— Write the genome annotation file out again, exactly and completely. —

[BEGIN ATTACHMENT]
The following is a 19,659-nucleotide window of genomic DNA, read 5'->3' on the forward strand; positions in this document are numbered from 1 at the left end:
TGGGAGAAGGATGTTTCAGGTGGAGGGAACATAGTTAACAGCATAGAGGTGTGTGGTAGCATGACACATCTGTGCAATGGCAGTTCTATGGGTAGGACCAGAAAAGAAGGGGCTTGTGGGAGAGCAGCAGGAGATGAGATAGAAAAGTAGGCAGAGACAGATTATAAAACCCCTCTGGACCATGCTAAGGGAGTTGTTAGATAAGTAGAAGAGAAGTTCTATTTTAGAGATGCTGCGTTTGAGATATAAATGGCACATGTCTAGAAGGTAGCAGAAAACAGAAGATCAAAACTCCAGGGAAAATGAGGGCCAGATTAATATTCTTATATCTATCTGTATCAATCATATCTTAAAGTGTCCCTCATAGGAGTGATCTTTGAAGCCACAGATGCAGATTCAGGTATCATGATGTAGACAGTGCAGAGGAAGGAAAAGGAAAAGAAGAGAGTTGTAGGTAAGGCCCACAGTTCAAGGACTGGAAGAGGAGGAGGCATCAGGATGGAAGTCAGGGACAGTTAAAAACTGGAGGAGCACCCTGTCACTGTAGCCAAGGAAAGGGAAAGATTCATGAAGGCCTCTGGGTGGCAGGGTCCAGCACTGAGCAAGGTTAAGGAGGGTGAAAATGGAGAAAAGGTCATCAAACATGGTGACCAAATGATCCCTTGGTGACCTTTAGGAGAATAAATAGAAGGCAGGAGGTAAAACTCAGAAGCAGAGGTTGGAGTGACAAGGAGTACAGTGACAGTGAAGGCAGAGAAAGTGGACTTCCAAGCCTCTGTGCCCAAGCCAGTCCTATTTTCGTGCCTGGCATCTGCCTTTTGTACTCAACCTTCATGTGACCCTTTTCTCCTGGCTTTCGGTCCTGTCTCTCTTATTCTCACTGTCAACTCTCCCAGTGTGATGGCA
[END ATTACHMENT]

The following is a 19,659-nucleotide window of genomic DNA, read 5'->3' on the forward strand; positions in this document are numbered from 1 at the left end:
TGGGAGAAGGATGTTTCAGGTGGAGGGAACATAGTTAACAGCATAGAGGTGTGTGGTAGCATGACACATCTGTGCAATGGCAGTTCTATGGGTAGGACCAGAAAAGAAGGGGCTTGTGGGAGAGCAGCAGGAGATGAGATAGAAAAGTAGGCAGAGACAGATTATAAAACCCCTCTGGACCATGCTAAGGGAGTTGTTAGATAAGTAGAAGAGAAGTTCTATTTTAGAGATGCTGCGTTTGAGATATAAATGGCACATGTCTAGAAGGTAGCAGAAAACAGAAGATCAAAACTCCAGGGAAAATGAGGGCCAGATTAATATTCTTATATCTATCTGTATCAATCATATCTTAAAGTGTCCCTCATAGGAGTGATCTTTGAAGCCACAGATGCAGATTCAGGTATCATGATGTAGACAGTGCAGAGGAAGGAAAAGGAAAAGAAGAGAGTTGTAGGTAAGGCCCACAGTTCAAGGACTGGAAGAGGAGGAGGCATCAGGATGGAAGTCAGGGACAGTTAAAAACTGGAGGAGCACCCTGTCACTGTAGCCAAGGAAAGGGAAAGATTCATGAAGGCCTCTGGGTGGCAGGGTCCAGCACTGAGCAAGGTTAAGGAGGGTGAAAATGGAGAAAAGGTCATCAAACATGGTGACCAAATGATCCCTTGGTGACCTTTAGGAGAATAAATAGAAGGCAGGAGGTAAAACTCAGAAGCAGAGGTTGGAGTGACAAGGAGTACAGTGACAGTGAAGGCAGAGAAAGTGGACTTCCAAGCCTCTGTGCCCAAGCCAGTCCTATTTTCGTGCCTGGCATCTGCCTTTTGTACTCAACCTTCATGTGACCCTTTTCTCCTGGCTTTCGGTCCTGTCTCTCTTATTCTCACTGTCAACTCTCCCAGTGTGATGGCA